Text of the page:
Gettysburg, Day Three

Gettysburg, Day Three

Illustrated by: George Skoch
Jeffry D. Wert re-creates the last day of the bloody Battle of Gettysburg in astonishing detail, taking readers from Meade's council of war to the seven-hour struggle for Culp's Hill -- the most sustained combat of the entire engagement. Drawing on hundreds of sources, including more than 400 manuscript collections, he offers brief excerpts from the letters and diaries of soldiers. He also introduces heroes on both sides of the conflict -- among them General George Greene, the oldest general on the battlefield, who led the Union troops at Culp's Hill.
A gripping narrative written in a fresh and lively style, Gettysburg, Day Three is an unforgettable rendering of an immortal day in our country's history.
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  • Simon & Schuster | 
  • 448 pages | 
  • ISBN 9780684859156 | 
  • July 2002
List Price $28.95

Read an Excerpt

Chapter 1: Night on the Battlefield

Lieutenant George G. Benedict had never heard the sound before in his life. Like his comrades in the Second Vermont Brigade, the staff officer had been a soldier less than a year, most of that time spent on garrison duty at Washington, D.C. Attached to the Army of the Potomac as it marched north toward Pennsylvania, the Vermonters faced the terribleness of combat for the first time on July 2. Now, with night's darkness across the battlefield, Benedict heard the sound that rolled over the crest of Cemetery Ridge, where he rested with his fellow soldiers, and likened it to "a low, steady, indescribable... see more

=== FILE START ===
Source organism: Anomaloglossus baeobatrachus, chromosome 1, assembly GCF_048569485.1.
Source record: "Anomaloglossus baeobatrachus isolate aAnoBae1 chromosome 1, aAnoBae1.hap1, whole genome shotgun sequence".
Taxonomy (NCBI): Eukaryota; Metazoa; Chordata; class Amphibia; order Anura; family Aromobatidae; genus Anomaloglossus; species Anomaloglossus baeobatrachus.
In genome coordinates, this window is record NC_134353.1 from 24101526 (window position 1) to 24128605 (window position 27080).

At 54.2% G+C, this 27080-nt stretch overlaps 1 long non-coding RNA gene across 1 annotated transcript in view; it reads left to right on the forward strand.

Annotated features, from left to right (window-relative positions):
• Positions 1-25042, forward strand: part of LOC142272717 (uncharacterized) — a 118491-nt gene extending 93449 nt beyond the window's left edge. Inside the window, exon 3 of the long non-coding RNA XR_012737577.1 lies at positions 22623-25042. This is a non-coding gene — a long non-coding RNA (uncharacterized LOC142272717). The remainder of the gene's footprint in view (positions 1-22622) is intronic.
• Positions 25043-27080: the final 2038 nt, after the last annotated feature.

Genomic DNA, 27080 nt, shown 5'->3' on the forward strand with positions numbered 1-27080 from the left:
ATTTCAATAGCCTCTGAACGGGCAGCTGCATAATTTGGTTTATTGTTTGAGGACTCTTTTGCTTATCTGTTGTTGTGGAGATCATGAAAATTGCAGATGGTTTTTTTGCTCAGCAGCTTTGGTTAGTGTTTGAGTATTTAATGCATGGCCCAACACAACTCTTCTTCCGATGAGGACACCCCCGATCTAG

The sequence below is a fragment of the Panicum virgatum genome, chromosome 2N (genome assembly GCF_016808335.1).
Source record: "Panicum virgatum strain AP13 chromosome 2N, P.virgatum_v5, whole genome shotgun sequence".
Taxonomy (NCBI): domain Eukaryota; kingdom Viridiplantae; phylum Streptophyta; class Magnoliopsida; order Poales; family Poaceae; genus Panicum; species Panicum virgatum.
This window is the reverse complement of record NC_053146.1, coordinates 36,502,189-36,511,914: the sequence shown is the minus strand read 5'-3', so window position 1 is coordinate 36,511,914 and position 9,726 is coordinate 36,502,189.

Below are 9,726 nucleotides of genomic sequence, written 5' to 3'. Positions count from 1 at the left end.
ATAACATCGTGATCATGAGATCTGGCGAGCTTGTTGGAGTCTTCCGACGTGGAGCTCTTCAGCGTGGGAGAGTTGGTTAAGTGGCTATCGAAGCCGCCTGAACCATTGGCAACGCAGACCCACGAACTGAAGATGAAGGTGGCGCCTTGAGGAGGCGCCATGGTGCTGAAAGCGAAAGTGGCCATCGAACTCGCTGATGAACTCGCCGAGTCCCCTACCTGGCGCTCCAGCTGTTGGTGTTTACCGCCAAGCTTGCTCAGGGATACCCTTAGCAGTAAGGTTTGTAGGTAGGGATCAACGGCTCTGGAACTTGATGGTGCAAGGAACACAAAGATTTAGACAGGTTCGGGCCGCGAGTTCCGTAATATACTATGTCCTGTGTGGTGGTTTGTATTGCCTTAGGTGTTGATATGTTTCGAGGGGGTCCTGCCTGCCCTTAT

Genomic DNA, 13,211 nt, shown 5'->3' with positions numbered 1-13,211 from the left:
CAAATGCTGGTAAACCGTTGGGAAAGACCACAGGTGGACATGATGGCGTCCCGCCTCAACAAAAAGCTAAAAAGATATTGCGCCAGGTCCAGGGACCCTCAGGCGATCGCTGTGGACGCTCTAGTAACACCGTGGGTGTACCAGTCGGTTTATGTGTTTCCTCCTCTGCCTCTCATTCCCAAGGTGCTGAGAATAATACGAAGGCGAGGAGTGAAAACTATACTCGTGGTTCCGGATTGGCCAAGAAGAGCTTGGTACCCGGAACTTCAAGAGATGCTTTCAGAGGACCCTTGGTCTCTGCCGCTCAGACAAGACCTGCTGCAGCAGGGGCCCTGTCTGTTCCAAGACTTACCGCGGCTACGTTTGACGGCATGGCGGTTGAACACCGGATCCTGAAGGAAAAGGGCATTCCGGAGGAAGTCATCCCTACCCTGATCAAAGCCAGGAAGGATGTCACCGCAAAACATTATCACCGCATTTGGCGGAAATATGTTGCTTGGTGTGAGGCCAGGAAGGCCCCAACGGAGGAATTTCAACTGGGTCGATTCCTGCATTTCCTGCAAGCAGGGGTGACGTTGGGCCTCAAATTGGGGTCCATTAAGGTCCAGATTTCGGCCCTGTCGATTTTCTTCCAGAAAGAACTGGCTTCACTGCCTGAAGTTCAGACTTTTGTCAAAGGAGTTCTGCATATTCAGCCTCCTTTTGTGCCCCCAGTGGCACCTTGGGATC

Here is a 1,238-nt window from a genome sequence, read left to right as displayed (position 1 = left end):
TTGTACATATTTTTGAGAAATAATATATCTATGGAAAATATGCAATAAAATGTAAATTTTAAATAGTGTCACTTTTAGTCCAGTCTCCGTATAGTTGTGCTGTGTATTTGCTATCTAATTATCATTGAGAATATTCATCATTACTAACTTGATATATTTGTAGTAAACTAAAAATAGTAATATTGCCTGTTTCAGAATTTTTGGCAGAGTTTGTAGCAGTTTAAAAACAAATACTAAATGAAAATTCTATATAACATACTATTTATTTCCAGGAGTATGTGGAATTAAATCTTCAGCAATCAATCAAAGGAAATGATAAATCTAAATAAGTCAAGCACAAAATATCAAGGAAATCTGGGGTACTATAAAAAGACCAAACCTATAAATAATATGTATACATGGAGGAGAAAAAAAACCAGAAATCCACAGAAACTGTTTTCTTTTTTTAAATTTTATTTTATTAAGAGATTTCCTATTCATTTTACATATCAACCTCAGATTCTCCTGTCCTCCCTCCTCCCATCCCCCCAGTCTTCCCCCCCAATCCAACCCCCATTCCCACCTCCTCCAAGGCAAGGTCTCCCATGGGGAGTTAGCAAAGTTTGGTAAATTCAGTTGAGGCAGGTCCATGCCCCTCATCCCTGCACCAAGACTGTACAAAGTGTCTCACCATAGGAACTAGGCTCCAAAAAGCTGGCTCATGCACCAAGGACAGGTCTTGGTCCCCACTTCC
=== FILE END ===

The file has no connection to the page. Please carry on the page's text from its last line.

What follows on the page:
About the Author

Jeffry D. Wert
Photo Credit:

Jeffry D. Wert

Jeffrey D. Wert is the author of eight previous books on Civil War topics, most recently Cavalryman of the Lost Cause and The Sword of Lincoln. His articles and essays on the Civil War have appeared in many publications, including Civil War Times Illustrated, American History Illustrated, and Blue and Gray. A former history teacher at Penns Valley High School, he lives in Centre Hall, Pennsylvania, slightly more than one hour from the battlefield at Gettysburg.

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